As part of the Principles of Practice project, NYSCI and CMP each undertook a design experiment. The Little Makers team chose to focus on an activity that had posed quite a challenge for us: introducing simple circuits to our youngest makers. Our first attempt at circuits in a Little Makers workshop was an unmitigated disaster. We had seen NYSCI’s Maker Space team tinkering with paper circuits, and thought it would be a natural place to start. We quickly discovered that paper circuits, despite the use of simple materials (construction paper, copper tape, LEDs and coin batteries), were challenging for facilitators and parents to grasp and successfully make, and nearly impossible for our audience of four year olds


To dive into the design experiment, each Early Childhood Resident identified an aspect of the activity, lesson plan, learning environment, or facilitation design to study and improve in order to bring the principles of practice to life in the simple circuits workshop.  We ambitiously (and with a bit of trepidation), put three simple circuits workshops on the Little Makers calendar. 

The Residents first identified the key science concepts and skills young learners would need to explore circuits. Unlike with paper circuits where the focus was on making a switch, they chose to concentrate on creating a closed circuit and using everyday materials to explore conductivity. They expanded the materials list to include aluminum foil, paper clips, brass fasteners, copper tape, plastic drinking straws, wooden skewers, yarn and pipe cleaners, and introduced a materials testing station where families experimented with each material, determined if it completed the circuit (and illuminated the light bulb) and sorted them into bins labeled conductive and non-conductive. 

The introduction of a planning station invited children to brainstorm and sketch what they would make from the assortment of everyday objects. One young maker, a five-year-old girl, first drew a heart on a sheet of manila paper. She marked out where she would place her LED and battery pack. Her mom helped her label her heart, indicating a positive path and a negative path. After thoughtful planning, she moved on to making station and brought her sketch to life, crafting her heart from aluminum foil wrapped around pipe cleaners, and connecting the LED leads to the battery using the foil as wires.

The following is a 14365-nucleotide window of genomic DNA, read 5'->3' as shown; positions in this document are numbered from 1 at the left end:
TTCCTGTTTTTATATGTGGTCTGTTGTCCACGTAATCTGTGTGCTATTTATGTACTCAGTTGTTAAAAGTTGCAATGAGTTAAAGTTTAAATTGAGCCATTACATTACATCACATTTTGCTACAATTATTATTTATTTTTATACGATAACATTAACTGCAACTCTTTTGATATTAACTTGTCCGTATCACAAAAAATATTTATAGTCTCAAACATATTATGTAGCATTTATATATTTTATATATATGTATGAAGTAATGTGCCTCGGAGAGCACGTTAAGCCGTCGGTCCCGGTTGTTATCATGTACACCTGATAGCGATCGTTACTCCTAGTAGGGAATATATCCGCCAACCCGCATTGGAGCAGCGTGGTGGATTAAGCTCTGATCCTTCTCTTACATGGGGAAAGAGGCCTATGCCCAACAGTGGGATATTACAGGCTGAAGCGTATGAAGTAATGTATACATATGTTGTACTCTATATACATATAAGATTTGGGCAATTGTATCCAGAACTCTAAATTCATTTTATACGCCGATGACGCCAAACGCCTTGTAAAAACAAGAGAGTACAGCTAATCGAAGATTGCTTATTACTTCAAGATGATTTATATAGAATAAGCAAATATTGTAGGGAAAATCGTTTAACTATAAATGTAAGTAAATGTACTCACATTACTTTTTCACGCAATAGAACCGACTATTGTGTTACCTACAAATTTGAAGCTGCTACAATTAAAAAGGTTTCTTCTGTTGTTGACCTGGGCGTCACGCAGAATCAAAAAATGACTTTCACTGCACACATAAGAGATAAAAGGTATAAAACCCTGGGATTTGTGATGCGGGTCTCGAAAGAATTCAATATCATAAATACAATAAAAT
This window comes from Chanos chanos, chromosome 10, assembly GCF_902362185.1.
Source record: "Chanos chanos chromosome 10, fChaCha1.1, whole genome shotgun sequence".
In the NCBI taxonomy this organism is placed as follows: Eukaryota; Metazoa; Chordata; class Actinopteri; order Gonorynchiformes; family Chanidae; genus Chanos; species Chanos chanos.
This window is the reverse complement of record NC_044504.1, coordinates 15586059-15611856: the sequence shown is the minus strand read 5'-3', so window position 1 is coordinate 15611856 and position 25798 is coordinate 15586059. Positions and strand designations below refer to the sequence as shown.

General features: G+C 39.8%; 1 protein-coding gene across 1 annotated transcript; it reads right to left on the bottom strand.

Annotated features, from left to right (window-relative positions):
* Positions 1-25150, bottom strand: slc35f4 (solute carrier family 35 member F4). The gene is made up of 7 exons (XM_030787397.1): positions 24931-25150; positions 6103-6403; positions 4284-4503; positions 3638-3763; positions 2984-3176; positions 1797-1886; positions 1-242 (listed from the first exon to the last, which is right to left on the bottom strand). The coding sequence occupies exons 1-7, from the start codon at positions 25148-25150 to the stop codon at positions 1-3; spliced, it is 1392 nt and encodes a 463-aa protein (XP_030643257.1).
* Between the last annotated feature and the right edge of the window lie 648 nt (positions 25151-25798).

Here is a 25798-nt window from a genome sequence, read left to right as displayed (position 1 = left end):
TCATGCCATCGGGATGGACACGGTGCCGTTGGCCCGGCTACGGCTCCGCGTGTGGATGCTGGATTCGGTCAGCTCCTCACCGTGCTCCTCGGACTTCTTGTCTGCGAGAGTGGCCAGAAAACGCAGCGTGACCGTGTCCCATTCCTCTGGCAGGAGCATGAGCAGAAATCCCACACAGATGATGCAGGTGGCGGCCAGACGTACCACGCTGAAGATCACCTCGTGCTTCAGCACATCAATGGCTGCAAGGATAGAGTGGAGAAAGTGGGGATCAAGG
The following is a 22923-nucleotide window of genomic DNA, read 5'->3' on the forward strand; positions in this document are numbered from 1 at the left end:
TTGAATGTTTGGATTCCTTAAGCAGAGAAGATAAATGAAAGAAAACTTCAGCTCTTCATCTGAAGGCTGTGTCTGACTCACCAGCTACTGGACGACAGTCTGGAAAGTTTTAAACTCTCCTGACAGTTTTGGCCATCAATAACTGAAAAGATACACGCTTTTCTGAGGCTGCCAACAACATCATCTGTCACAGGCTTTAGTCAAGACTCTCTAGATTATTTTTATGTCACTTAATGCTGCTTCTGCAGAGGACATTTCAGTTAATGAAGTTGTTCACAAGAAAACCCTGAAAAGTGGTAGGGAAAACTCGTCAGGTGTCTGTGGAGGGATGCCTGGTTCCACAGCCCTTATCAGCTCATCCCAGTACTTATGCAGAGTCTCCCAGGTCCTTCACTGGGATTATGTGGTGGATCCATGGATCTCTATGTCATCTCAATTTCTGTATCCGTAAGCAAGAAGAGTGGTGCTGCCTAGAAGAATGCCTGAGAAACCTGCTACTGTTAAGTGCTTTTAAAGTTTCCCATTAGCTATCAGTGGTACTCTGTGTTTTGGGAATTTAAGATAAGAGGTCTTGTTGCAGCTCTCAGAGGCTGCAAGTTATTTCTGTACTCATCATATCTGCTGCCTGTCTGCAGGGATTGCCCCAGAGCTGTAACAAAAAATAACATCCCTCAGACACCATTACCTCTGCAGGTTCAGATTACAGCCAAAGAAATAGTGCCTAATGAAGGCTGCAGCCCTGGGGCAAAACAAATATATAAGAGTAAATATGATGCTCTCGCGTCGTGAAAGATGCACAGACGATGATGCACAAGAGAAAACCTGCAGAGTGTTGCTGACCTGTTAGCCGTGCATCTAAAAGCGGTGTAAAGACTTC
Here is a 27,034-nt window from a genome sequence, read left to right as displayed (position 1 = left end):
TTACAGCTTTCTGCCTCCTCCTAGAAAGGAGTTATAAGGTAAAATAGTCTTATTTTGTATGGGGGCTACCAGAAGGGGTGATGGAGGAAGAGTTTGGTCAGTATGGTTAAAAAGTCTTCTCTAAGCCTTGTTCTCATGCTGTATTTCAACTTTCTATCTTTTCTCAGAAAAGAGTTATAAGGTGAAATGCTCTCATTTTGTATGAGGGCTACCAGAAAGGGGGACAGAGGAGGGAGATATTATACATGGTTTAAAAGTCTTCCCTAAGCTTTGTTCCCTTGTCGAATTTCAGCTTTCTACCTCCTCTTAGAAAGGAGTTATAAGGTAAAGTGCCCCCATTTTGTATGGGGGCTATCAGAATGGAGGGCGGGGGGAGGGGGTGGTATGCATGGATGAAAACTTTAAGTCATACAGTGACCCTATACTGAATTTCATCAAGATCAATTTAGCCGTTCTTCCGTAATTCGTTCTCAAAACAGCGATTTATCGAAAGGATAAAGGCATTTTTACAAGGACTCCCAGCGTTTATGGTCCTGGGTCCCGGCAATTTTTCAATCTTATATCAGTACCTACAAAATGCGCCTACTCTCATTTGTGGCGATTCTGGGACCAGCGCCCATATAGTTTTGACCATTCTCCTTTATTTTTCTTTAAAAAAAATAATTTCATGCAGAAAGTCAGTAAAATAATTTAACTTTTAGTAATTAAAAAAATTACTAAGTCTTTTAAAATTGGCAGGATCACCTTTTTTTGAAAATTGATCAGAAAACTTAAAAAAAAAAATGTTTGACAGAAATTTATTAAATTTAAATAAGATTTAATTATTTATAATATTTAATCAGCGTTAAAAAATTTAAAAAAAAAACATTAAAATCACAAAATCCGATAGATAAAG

Beyond changing the materials explored and introducing the testing and planning stations, Residents experimented with the structure of the workshop. Little Makers workshops are typically drop-in and free flowing – during each two hour workshop, anywhere from fifteen to fifty families drop in to the Maker Space and move fluidly through the stations at their own pace, driven by what captures and keeps their child’s interest. For the design experiment, the Residents instead broke up the workshop into two-hour long sessions, and limited the number of families in each session to 15. The team noted that introducing sessions made the space feel more intimate, let them dive deeper into the science concepts, gave Residents and Explainers an opportunity to work more in depth with each family, and increased parents’ active engagement in the activity, lending to more collaboration, and less instances of parents taking over and completing the project for their children. 

With each instantiation of the Creative Circuitry workshop, as Residents brought their key learning and experiments to life, they noticed that young learners picked up the concepts of conductivity and creating a closed circuit quickly, demonstrated a better understanding of materials’ properties, were genuinely engaged in the process, and that the 3-D sculptures they divined from everyday materials were significantly more creative than the original paper circuits. 

The design experiment not only improved our approach to exploring simple circuits with young learners, it catalyzed the creation of lesson plan template used across all our programs and a formal process of documenting our reflections and key learning.